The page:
Instead of disciplining Olifer for his stalking-like behavior, JD2 was charged with making fraudulent allegations against him. When she was interviewed by IAD investigators she was told “people work with their exes all the time.” She claims no witnesses were called to back up her story. A month later the charges against her were dropped with no explanation, the lawsuit states.
Jane Doe 3 (JD3) is a PIC who began working with the CFD in August 2014. For several months she claims she was subjected to sexual harassment by Commander George Bedon, her superior. The harassment included unwanted hugs and kisses by Bedon as well as him placing her hand on his penis, according to the compalint.
JD3 was afraid to report the events because Bedon was her boss, she was relatively new to the job, and she knew she would be mocked, humiliated and retaliated against. She did, however, make a report in November 2017.
After being advised to send her complaint to the city’s equal employment Opportunity (EEO) department, she was interviewed by two EEO investigators. JD3 was reluctant to identify a friend of hers with whom she had discussed the harassment and was told that if she did not do so she would be seen as not “cooperating with the investigation” and would face disciplinary action. The investigation was not completed.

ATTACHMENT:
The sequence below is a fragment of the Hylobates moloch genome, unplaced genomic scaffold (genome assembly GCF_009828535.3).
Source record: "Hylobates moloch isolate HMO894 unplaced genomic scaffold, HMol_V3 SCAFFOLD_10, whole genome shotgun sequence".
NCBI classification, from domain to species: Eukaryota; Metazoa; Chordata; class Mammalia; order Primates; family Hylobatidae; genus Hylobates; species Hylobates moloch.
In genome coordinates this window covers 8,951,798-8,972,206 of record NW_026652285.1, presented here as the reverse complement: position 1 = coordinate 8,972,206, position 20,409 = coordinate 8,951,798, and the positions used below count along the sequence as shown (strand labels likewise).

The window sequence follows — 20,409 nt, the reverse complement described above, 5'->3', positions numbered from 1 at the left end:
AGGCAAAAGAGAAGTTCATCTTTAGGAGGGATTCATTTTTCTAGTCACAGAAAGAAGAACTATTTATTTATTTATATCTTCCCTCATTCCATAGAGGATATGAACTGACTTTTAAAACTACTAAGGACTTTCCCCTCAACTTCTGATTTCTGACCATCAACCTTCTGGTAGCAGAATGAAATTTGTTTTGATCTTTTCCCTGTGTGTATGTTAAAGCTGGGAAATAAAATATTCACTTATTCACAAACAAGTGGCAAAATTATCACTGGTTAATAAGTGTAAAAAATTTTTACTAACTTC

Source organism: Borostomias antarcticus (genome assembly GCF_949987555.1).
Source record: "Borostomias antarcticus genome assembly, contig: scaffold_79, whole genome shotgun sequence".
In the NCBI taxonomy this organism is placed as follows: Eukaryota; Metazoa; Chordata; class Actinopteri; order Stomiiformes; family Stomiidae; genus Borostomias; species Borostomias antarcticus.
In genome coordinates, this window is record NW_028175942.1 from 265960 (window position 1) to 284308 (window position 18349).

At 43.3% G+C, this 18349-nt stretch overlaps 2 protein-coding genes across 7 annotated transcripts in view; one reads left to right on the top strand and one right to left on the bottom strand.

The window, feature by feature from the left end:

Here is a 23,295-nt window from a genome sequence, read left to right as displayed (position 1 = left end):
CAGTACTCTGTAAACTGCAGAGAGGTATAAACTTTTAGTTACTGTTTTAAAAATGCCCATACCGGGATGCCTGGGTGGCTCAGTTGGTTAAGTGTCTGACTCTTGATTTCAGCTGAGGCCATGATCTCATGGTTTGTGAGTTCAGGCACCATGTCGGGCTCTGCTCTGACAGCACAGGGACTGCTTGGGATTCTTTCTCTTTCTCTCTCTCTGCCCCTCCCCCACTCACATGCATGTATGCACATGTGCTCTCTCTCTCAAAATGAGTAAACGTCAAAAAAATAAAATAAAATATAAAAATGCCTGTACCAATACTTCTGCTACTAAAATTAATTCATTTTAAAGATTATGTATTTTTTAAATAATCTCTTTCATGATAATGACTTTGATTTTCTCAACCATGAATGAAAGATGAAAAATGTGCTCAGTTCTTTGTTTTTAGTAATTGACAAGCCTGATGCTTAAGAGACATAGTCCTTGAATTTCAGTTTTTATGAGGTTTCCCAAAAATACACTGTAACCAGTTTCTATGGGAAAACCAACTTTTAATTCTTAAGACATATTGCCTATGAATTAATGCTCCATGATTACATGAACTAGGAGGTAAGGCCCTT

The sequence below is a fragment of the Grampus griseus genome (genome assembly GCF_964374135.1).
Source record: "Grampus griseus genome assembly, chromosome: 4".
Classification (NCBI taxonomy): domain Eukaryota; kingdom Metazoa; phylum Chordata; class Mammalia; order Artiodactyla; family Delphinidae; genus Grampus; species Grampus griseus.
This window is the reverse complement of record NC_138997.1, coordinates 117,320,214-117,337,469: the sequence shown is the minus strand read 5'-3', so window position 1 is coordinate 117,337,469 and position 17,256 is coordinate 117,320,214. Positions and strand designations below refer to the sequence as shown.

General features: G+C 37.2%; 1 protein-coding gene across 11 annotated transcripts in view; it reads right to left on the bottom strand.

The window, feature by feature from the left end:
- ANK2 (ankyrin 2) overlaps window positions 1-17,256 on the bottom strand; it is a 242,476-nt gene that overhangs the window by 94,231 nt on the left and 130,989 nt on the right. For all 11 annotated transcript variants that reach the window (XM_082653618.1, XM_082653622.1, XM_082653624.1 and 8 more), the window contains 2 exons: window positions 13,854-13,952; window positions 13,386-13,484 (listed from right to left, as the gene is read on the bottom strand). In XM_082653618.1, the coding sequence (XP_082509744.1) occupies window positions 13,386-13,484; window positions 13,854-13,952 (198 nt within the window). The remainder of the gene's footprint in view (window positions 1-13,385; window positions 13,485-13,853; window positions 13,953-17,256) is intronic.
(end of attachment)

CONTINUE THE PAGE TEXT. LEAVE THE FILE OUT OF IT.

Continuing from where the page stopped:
Jane Doe 4 (JD4) was also a victim of Bedon, according to the complaint. She has worked for the CFD since May 2015 and been subjected to harassment by Bedon since August 2017.
JD4 claims Bedon made derogatory and inappropriate comments to and about her, and hugged and kissed her against her wishes. JD4 also claims she made a report to and was interviewed by the EEO department. Instead of investigating the claims of sexual harassment, two disciplinary notices were issued against JD4. She refuted the allegations that formed the basis of the notices.
JD4 claims that IAD conducted a sham investigation into the allegations and summoned her to a hearing without enough time to be accompanied by counsel. She believes that the process was used to retaliate against her and “attempt to discredit her credibility and complaints about Bedon.”
Jane Doe 5’s (JD5) allegations also involves Bedon. JD5 was a trainee in 2005 when she was partnered with Bedon who was her supervisor. He made inappropriate comments and touched her breast without her consent while she was driving an ambulance.
The harassment continued, but as a probationary employee JD5 was reluctant to report it. According tot the complaint, after she rebuffed Bedon’s advances, “he would single her out by being hyper-critical of her work.” A few years later she sought a transfer to avoid him.
In November 2016 after a hurricane, JD5 was assigned as Bedon’s partner for the day. Her fears were realized when he hugged and kissed her without her consent. JD5 claims that “CFD had received prior complaints about Bedon’s sexually harassing behavior, yet failed to protect its female employees from it,” and, in fact “promoted [him] in spite of its knowledge of [it],” the complaint states.
The case was brought by Amy Cramer of Chicago who filed the complaint in the Northern District of Illinois, Eastern Division.
Image Source: Arvell Dorsey Jr. (Flickr)